By Maya King
Decades before Frederick Douglass published The North Star and more than a century prior to John H. Johnson’s Jet and Ebony magazines, freedmen Samuel Cornish and John B. Russwurm established Freedom’s Journal. Founded in 1827, the newspaper was the first to be written and published by black Americans, thus giving birth to the Black Press.
The core tenets of Freedom’s Journal, set forth by its editors’ declaration, “We wish to plead our own cause,” established the precedent for nearly all black news outlets to come after it. In a social and political climate that limited or even forbade all black Americans from sharing any news or matters of opinion on a public forum, the paper was not only an outlet but also a resource. It provided readers with information about new developments in predominantly black countries like Haiti and Sierra Leone while also engaging the life of black communities around the nation with wedding announcements, obituaries and even biographies of well-accomplished black figures of the day, such as poet Phillis Wheatley and Haitian revolutionary leader Touissant L’Ouverture. Russwurm and Cornish agreed that a black paper should inform, entertain and empower its readers.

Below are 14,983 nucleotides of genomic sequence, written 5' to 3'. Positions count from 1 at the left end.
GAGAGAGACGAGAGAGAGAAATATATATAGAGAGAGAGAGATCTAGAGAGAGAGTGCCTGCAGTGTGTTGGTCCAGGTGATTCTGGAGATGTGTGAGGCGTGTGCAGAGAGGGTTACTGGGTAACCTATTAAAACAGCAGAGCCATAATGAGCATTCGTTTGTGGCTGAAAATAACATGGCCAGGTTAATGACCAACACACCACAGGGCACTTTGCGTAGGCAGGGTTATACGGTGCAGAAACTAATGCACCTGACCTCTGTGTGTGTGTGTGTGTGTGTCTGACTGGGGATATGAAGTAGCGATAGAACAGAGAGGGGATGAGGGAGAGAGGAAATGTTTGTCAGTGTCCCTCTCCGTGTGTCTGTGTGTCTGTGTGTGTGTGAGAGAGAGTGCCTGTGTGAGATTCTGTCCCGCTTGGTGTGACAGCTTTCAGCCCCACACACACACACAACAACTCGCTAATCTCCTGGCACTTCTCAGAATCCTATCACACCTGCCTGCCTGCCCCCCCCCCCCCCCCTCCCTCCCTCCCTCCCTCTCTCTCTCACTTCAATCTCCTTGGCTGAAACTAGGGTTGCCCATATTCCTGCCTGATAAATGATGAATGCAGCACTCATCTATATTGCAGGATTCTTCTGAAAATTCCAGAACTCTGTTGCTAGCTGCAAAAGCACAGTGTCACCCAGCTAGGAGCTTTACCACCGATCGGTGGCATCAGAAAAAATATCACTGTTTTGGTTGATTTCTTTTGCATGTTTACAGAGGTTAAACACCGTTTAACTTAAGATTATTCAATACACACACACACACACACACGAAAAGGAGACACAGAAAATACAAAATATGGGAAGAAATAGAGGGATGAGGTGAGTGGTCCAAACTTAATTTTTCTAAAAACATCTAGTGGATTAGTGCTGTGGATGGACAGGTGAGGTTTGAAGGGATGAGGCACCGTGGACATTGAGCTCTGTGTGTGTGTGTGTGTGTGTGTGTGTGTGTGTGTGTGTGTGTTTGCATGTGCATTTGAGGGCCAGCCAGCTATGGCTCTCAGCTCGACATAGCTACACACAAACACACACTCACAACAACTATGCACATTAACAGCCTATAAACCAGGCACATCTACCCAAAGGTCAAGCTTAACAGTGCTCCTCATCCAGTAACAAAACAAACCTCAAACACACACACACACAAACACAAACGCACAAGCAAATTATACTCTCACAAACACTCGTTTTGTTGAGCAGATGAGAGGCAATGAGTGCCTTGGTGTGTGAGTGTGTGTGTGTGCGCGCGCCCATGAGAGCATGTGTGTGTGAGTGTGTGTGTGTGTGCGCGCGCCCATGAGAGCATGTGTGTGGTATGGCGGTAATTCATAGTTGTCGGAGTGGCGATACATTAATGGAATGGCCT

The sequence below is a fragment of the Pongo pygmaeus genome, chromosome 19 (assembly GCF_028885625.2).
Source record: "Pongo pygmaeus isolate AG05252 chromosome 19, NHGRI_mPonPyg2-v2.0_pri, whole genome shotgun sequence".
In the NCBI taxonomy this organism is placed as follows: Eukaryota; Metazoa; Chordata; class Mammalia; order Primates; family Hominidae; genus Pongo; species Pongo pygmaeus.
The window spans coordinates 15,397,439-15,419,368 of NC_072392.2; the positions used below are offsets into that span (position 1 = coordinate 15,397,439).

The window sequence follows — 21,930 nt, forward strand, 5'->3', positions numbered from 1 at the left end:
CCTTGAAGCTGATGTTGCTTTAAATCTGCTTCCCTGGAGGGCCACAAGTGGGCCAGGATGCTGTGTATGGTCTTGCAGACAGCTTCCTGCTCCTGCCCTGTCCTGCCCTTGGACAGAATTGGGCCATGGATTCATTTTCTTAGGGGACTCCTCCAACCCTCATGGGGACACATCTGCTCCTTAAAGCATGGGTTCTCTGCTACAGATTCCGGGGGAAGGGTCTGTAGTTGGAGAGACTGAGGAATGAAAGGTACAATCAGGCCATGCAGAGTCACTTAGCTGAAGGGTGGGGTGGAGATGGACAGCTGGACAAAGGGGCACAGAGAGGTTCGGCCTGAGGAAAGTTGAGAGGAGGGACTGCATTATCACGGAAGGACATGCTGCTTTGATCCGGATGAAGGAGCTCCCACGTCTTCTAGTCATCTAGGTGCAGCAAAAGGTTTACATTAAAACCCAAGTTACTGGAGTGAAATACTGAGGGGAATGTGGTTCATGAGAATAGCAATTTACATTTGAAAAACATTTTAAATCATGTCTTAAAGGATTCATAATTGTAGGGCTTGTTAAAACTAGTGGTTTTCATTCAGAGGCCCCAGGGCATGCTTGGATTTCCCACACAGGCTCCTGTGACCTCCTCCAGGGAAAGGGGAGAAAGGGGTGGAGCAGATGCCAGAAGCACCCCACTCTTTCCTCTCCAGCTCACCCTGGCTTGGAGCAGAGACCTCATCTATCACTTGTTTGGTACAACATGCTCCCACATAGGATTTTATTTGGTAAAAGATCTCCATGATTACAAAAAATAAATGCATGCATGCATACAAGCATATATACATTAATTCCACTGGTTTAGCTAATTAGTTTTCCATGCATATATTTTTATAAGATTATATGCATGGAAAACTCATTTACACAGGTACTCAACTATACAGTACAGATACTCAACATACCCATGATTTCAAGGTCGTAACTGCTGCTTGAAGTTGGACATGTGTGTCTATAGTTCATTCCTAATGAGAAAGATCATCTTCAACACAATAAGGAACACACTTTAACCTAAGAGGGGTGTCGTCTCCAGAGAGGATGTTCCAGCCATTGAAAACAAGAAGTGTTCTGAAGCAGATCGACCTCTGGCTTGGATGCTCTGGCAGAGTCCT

To Jazmin Goodwin, editor-in-chief of Howard University’s student newspaper, The Hilltop, the legacy of Freedom’s Journal is one characterized by historical and cultural significance. “Understanding the context of the Journal’s founding and its commitment of whom it serves is something I carry with me at all times,” Goodwin said. “In my role as editor-in-chief of a newspaper founded as a vehicle of expression for the black community and its narratives, pleading the cause and speaking for the underrepresented and unheard is at the forefront of my tireless mission and commitment to journalism as a woman of color.”
Freedom’s Journal ceased publishing in 1829, after Cornish resigned and the paper adopted a pro-colonization attitude, resulting in the departure of a majority of its readers. Its legacy was not lost on them, however, as by the end of the Civil War, more than 40 black-owned newspapers emerged in cities across the new United States, including Douglass’ North Star.